Artists, writers, and musicians are an important part of the parish history at all churches. So, for a Swedish photography museum to move in made sense.

Located in New York City’s Gramercy neighborhood, Fotografiska occupies five floors of a registered landmark (built in 1894) named the Church Mission House. The Italianate-style gallery actually “draws” its symmetrical facade of arched windows and decorative enrichments next-door to the cavalry church.

The late 19th-century chapel schoolhouse holds the latest social club in town today. Chapel Bar is a private, posh place for Fotografiska and NeueHouse member communities to link up (and drink up). “We’re bringing together a kindred member base who are passionate about pushing culture forward in their personal and professional lives, and welcoming the magic moments and passionate energy that will come from this gathering of minds and spirits,” Josh Wyatt, CEO of Fotografiska and NeueHouse, shares.

“The concept for Chapel Bar was to build a sanctuary for culture – a place to worship art, photography, fashion, and music in a chic setting.”
– Josh Wyatt, CEO of Fotografiska and NeueHouse

Jewel-toned colors saturate the Gothic Revival space: amethyst purple velvet booths line the plane perimeter with emerald green pillows, and citrine yellow light fixtures illuminate the soaring ceilings. Cutting-edge photography (coinciding with current exhibitions next-door) “bejewel” the retouched walls.

“Chapel Bar has its very own confessional booth that is simultaneously luxe, playful, and iconic. It’s completely unique,” beverage director John Gakuru adds. Servers can even deliver “sinful” guests through a hatch like a real confessional booth.

Confessional Booth

Confessional Booth

Social congregation surrounds the “altar” bar, too. Front and center (beneath a bedazzled chandelier), the blest bar consecrates wine and spirits created by global monks, priests, and influential figures – both historic and folkloric. God willing members of A.A. don’t enter the wrong door one night.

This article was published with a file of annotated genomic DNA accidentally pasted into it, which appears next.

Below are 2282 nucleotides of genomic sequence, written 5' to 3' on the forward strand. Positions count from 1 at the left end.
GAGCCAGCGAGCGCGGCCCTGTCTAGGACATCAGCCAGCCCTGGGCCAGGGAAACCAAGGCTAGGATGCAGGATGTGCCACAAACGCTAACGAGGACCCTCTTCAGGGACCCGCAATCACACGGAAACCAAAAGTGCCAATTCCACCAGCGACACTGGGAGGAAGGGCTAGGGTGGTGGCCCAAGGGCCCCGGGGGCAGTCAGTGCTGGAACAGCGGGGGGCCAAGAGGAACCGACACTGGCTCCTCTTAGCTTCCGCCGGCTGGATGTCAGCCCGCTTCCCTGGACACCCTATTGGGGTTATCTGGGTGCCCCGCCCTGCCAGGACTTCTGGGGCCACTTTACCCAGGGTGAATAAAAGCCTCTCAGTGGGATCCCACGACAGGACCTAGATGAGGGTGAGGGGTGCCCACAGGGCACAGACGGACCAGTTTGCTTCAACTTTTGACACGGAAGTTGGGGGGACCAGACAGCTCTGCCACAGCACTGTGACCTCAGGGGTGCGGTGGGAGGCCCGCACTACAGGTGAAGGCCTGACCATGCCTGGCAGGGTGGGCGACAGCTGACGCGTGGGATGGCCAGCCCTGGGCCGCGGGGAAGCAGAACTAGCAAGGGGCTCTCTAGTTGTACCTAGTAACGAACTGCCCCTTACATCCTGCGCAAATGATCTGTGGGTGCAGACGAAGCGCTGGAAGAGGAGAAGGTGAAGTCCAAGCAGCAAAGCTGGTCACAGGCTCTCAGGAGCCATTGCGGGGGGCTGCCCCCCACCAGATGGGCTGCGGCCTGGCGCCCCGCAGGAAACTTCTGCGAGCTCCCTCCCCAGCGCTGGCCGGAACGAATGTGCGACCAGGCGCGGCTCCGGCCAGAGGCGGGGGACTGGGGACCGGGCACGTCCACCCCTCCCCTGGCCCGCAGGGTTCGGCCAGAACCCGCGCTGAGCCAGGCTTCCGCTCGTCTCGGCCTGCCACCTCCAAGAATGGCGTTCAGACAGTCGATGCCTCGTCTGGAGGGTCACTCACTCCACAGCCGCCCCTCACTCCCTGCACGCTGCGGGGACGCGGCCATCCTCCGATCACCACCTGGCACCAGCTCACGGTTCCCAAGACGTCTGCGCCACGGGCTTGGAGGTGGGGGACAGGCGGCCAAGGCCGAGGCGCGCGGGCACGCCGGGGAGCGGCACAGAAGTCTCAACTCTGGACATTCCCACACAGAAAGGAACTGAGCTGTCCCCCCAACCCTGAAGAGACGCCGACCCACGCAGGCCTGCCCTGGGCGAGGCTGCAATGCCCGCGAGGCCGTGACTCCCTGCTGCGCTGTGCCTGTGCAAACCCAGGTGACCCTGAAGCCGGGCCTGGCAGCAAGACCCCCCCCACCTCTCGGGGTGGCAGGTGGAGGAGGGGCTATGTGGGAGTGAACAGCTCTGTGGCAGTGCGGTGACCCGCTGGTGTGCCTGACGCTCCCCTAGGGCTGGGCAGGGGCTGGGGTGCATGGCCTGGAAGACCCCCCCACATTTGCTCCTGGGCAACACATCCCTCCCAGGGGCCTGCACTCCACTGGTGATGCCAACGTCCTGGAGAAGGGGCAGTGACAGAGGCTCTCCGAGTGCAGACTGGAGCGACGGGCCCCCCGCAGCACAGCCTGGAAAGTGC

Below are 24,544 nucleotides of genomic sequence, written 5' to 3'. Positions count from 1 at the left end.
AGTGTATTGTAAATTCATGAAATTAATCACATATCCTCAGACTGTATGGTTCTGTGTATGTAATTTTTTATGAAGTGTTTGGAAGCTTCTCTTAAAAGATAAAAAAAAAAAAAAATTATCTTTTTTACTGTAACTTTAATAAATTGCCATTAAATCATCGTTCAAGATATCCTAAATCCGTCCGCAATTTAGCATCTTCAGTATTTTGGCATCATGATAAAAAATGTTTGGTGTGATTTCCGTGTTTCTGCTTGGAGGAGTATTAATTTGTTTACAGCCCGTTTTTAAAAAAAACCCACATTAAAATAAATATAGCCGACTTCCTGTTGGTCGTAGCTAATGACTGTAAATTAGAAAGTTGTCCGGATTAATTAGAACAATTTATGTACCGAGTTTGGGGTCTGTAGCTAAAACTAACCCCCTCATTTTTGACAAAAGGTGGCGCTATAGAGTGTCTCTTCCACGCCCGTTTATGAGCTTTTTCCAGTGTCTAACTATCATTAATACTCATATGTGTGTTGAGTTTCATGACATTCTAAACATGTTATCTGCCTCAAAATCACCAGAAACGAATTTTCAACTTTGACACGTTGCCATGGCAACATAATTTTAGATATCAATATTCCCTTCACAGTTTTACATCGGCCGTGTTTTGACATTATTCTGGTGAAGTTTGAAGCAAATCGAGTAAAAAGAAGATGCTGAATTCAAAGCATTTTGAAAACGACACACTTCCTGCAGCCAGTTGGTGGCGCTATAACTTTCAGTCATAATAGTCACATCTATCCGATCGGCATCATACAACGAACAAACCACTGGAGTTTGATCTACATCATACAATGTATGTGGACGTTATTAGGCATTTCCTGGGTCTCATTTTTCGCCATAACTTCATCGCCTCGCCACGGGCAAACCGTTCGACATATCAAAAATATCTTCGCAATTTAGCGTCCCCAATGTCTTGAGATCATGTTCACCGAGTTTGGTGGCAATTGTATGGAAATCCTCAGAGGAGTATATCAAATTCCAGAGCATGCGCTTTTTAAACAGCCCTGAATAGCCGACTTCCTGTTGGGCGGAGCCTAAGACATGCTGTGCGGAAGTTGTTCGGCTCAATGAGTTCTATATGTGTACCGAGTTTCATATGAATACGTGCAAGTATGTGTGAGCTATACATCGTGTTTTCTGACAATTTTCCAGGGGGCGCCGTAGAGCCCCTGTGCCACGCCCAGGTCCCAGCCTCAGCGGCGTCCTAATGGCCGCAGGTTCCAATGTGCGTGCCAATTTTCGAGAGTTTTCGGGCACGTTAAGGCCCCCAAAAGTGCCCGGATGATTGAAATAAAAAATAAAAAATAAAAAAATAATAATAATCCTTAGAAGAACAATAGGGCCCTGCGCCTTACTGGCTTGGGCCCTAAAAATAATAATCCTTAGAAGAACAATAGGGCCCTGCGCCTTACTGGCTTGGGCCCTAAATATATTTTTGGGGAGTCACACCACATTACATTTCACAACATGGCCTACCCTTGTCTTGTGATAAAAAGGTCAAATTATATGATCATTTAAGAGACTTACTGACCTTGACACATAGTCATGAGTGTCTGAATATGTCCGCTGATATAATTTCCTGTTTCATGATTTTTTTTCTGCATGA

“It’s a decadent culture haven!” Gakuru describes. The drink menu worships the location – raising the sense of place through “christened” ingredients. Plymouth Gin was created in the Black Friar’s monastery in Plymouth, England, while mezcal was first smuggled into the United States by a bootlegger disguised as a faithful priest.



Chartreuse, made (to this day) by Carthusian monks since 1737, is demonstrated in two of the ten curated cocktails labeled in Roman numerals – I. being a tangy take on the Last Word. Distilled and aged in the Abbey of Trinity of Fécamp, D.O.M. Bénédictine is a subtle alchemy of 27 different plants and spices. The unique liqueur is folded into IX. with Cognac, sweet vermouth and various bitters for a silky and rich palate. The French monk Dom Pierre Pérignon (is thought to have) invented Champagne in 1697, and so the enlightened bubbly is added to III. alongside legal absinthe.

The spirited bar staff proudly shakes and stirs for praising members four nights per week. “The biggest challenge [was] keeping it a secret during our build-up! But that isn’t an issue any longer,” Gakuru mentions. To experience Chapel Bar, guests will need to sign up to become either a Fotografiska Patron or NeueHouse member. “Join us for the ride!”

I cocktail



“Our delicious twist on the Last Word [is] the perfect balance of sweet, sour, and herbaceous. It’s a classical delight,” Gakuru concludes.


  • 1 oz. Hendrick’s Lunar Gin
  • 3/4 oz. Green Chartreuse
  • 3/4 oz. Luxardo Maraschino
  • 3/4 oz. Lime Juice
  • Luxardo Cherry

Preparation: Combine ingredients for a long shake, then double strain into a chilled coupe glass. Garnish with a Luxardo cherry.